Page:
Last Friday, the Minneapolis area was rocked by a massive thunderstorm. Trees uprooted, blocking driveways and roads and cutting off power to hundreds of thousands of people. Flooding, especially around the lakes, led to stranded vehicles and traffic jams. My brother and I were on our way to see a movie just after the storm, but we found ourselves slogging through such deep water—borderline hydroplaning—that we decided to turn back. As we attempted to return home, our path was cut off by police and stopped cars ahead, whom I later learned, were stuck behind a sky-high tree now downed on the street. Turning around, we then encountered numerous darkened stoplights and streets where many drivers were within inches of collisions.
It felt chaotic at the time, but I was also aware of how quickly the government, private sector and community responded as a whole. Police and tow trucks were on the scene at sights with downed trees and stranded cars almost immediately. The power companies called in their reserves from nearby states (although I’m sure many people were disappointed with the response time nonetheless. I know I felt that way when I went without power for a week in Washington DC last summer). Furthermore, within minutes of the storm’s conclusion, I watched neighbors hauling branches out of the street, drivers allowing others to pass or turn around, and, in the case of the Lake of the Isles area, individuals personally standing on the ends of flooded blocks to ensure that cars didn’t drive down those roads.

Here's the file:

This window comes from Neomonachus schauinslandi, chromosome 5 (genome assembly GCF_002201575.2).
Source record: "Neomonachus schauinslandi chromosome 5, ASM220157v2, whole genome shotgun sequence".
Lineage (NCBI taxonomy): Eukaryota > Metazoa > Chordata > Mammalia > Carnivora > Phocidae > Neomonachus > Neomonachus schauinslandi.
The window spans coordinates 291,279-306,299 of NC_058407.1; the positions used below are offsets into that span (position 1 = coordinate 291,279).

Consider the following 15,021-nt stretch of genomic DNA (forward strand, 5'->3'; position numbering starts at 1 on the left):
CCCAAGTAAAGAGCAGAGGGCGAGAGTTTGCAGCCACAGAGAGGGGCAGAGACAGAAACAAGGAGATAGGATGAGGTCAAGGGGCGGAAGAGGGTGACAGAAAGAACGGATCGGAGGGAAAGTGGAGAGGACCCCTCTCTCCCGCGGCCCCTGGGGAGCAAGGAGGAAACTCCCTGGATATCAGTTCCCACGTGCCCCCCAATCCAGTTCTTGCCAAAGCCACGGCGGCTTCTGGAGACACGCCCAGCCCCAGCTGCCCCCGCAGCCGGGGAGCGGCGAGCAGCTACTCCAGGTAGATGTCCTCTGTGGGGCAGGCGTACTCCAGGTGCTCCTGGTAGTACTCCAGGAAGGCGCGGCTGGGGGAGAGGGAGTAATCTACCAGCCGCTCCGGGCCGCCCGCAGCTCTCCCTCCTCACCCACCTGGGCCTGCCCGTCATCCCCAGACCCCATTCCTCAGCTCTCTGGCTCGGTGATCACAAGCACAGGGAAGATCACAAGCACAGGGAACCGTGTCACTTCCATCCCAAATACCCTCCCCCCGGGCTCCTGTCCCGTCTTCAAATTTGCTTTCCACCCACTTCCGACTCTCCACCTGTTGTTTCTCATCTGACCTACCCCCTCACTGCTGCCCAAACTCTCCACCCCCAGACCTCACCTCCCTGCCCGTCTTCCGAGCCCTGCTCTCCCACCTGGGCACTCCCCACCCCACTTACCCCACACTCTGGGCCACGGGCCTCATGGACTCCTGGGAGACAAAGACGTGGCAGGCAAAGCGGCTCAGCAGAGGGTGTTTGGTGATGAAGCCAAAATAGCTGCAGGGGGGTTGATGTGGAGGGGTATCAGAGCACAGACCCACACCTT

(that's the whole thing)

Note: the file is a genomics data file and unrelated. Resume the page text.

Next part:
Our house was extremely blessed to suffer no tree damage (we are surrounded by decades old trees) or power outages, but many of my friends were not so lucky. It’s fortunate that our city did not again experience the kind of devastation wrought by the 2011 tornado that hit North Minneapolis. However, the clean up has a long way to go and the loss to families, businesses and neighborhoods permeates our city.